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As the evening drew in we found a tawny eagle and Verreaux's eagle owl sharing the same tree.








Finally we watched a troop of baboons in the last of the sunlight.







Time for a sundowner.





Not that there was much sun left..... Overall not a bad first afternoon.


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Early Morning Lions


The lions had been noisy all night (and they always sound close by through a canvas wall even when they are not). It was the obvious objective to set off and find them. To be honest it didn’t seem all that difficult as there was still a lot of calling going on.


In the pre-dawn we found a pair one of whom was identified as the male called Lipstick, presumably because of the small growth above his upper lip (although this seems a cruel name for a macho male, shades of a boy named Sue for any Johnny Cash fans).







The female was apparently the mother of the four females making up the large pride we had seen yesterday. She seemed to be determined to give flirting a bad name.










I was struggling a bit with the movement as this sequence was shot at ISO 8000 and the aperture fully open but in the end feel the slight blur adds to the sense of motion













Lipstick however appeared somewhat distracted by the constant roars we heard from not too far away.




This I was told was because the brothers who had fathered the large pride were aware of his presence and were encouraging him to leave.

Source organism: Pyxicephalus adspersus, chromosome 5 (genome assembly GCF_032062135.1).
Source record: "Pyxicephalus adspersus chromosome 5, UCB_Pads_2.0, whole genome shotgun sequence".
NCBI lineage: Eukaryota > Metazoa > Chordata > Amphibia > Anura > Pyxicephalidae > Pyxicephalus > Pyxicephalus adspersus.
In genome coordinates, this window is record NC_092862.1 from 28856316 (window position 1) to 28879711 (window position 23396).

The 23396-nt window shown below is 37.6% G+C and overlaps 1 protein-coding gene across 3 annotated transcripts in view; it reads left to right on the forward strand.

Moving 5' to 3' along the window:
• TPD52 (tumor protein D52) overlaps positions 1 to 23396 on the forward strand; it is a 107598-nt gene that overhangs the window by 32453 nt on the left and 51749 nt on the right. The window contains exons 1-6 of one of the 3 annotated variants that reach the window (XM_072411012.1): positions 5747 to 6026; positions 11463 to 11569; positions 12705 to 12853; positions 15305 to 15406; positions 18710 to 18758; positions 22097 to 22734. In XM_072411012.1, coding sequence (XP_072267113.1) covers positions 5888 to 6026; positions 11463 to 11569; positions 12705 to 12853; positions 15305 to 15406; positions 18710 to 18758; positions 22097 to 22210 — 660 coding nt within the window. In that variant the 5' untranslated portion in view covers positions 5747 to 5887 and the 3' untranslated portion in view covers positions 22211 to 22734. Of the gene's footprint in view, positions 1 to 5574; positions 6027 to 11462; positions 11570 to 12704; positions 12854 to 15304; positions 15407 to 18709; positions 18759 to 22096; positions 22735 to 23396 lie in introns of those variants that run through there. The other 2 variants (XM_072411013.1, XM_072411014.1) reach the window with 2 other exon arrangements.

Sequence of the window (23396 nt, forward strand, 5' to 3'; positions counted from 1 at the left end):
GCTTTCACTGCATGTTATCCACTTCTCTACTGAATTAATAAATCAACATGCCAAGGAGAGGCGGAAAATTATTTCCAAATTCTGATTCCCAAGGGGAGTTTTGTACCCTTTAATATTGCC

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@@xyz99 Thank-you. Yes it was an unusual light. We had quite a lot of rain in the first part of the night and it was still quite cloudy with some mist. It was extremely slippery - Jackson was throwing the car sideways with a very happy grin on his face for much of the time :) I can see why the Lion Camp closes for the period of the heavy rains in April and May as it must be very difficult to get around.

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Lions retreating


The male lion was not happy with the roaring and decided to walk away.




The female tagged along but seemed reluctant.




The Tommie was watchful but confident the lioness posed no threat






The two lions decided on a drink - it was a shame their chosen water source wasn't a mirrored pool but I tried to make the most of an imperfect photo opportunity!